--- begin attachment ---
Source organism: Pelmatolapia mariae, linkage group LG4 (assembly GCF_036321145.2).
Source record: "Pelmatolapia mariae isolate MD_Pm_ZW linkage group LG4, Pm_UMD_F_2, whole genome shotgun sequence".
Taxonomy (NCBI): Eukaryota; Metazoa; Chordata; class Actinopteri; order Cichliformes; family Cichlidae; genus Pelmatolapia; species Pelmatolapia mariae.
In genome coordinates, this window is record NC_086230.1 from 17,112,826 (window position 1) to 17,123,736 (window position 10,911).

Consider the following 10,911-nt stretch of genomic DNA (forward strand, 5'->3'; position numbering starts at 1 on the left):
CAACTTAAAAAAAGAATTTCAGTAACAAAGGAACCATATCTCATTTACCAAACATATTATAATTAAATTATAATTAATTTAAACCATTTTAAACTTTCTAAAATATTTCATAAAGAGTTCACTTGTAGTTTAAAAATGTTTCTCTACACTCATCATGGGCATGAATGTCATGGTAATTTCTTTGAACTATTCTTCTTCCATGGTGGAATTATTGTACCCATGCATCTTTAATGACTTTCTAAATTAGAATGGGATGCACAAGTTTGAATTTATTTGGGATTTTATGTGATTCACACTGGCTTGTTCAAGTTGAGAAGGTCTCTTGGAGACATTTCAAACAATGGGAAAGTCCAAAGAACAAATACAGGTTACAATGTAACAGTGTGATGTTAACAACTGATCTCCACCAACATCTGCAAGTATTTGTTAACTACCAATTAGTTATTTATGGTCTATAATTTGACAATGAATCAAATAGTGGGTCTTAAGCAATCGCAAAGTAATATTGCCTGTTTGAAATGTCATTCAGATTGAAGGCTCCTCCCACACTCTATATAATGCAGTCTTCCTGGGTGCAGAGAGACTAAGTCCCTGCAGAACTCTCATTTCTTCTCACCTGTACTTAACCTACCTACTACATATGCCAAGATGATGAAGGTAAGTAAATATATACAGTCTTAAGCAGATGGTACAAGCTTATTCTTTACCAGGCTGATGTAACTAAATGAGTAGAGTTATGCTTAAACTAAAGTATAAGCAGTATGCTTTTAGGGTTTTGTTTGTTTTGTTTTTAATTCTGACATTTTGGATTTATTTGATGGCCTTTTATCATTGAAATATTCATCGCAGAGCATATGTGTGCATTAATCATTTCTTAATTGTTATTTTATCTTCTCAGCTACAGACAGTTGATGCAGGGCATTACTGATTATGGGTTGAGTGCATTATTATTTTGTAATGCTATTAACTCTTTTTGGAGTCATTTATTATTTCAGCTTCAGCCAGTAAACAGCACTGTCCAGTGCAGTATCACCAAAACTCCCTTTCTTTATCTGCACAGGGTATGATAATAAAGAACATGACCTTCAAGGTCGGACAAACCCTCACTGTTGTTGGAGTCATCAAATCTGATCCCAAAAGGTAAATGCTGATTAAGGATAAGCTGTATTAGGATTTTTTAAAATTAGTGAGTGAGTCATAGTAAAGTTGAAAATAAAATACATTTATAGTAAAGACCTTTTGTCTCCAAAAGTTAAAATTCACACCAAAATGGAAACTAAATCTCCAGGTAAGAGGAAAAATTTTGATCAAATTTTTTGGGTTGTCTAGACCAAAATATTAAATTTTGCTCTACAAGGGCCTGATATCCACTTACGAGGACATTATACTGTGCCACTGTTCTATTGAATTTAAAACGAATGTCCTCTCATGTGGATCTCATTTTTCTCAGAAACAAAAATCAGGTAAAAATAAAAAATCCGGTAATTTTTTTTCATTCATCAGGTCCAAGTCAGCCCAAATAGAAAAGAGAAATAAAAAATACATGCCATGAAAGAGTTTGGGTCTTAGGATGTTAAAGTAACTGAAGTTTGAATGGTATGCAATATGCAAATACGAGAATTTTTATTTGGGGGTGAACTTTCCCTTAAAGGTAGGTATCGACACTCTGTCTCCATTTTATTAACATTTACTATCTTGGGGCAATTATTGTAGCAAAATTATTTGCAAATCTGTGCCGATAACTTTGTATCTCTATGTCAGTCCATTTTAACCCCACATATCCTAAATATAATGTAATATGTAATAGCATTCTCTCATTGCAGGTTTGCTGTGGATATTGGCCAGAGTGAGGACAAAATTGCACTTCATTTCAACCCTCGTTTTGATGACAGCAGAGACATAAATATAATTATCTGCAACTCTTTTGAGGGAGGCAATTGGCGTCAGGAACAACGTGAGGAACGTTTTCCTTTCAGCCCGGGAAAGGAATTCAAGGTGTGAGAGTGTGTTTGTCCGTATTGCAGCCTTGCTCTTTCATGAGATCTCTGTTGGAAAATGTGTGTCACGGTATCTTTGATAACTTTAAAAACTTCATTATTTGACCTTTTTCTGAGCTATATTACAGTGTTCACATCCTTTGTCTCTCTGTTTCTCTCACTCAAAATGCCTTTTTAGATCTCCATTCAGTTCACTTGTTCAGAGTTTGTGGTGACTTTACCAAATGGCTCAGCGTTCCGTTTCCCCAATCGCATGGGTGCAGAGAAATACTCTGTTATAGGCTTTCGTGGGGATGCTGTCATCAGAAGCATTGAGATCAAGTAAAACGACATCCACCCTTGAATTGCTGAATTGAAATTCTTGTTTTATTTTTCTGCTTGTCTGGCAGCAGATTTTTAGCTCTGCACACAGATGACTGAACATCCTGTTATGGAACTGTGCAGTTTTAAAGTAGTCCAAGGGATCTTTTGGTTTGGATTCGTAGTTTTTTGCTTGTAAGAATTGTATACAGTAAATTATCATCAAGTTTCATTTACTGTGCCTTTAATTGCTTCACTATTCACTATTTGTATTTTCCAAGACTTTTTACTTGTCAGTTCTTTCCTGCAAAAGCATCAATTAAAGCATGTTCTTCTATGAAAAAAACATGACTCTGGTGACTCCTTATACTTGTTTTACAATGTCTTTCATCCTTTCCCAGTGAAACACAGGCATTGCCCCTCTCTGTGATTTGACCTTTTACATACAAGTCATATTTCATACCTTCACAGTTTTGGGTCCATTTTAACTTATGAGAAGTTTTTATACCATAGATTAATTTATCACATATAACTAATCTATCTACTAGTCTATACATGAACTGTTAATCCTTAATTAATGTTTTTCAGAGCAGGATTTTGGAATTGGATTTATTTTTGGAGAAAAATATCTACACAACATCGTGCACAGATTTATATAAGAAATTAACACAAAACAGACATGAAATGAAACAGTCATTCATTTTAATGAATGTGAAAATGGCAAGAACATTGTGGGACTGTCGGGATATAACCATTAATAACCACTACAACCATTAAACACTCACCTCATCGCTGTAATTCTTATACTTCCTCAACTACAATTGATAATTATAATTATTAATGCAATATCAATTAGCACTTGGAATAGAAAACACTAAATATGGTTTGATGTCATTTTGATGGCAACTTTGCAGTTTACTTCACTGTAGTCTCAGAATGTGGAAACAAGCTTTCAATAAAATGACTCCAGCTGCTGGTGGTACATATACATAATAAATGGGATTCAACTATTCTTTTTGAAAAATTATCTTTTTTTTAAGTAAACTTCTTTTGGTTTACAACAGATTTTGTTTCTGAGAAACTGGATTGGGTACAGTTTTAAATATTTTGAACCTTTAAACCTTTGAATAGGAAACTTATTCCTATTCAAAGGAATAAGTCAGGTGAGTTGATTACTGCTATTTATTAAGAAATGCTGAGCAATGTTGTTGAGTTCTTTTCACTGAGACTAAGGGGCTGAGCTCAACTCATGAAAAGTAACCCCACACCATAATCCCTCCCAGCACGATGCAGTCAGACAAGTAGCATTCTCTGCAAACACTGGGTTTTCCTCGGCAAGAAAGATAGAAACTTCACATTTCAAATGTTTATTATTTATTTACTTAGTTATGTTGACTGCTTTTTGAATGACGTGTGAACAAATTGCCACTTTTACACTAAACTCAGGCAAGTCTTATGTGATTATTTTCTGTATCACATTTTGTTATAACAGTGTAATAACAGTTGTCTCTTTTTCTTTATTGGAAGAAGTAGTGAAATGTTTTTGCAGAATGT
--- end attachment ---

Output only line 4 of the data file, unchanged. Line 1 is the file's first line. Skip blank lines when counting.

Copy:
In genome coordinates, this window is record NC_086230.1 from 17,112,826 (window position 1) to 17,123,736 (window position 10,911).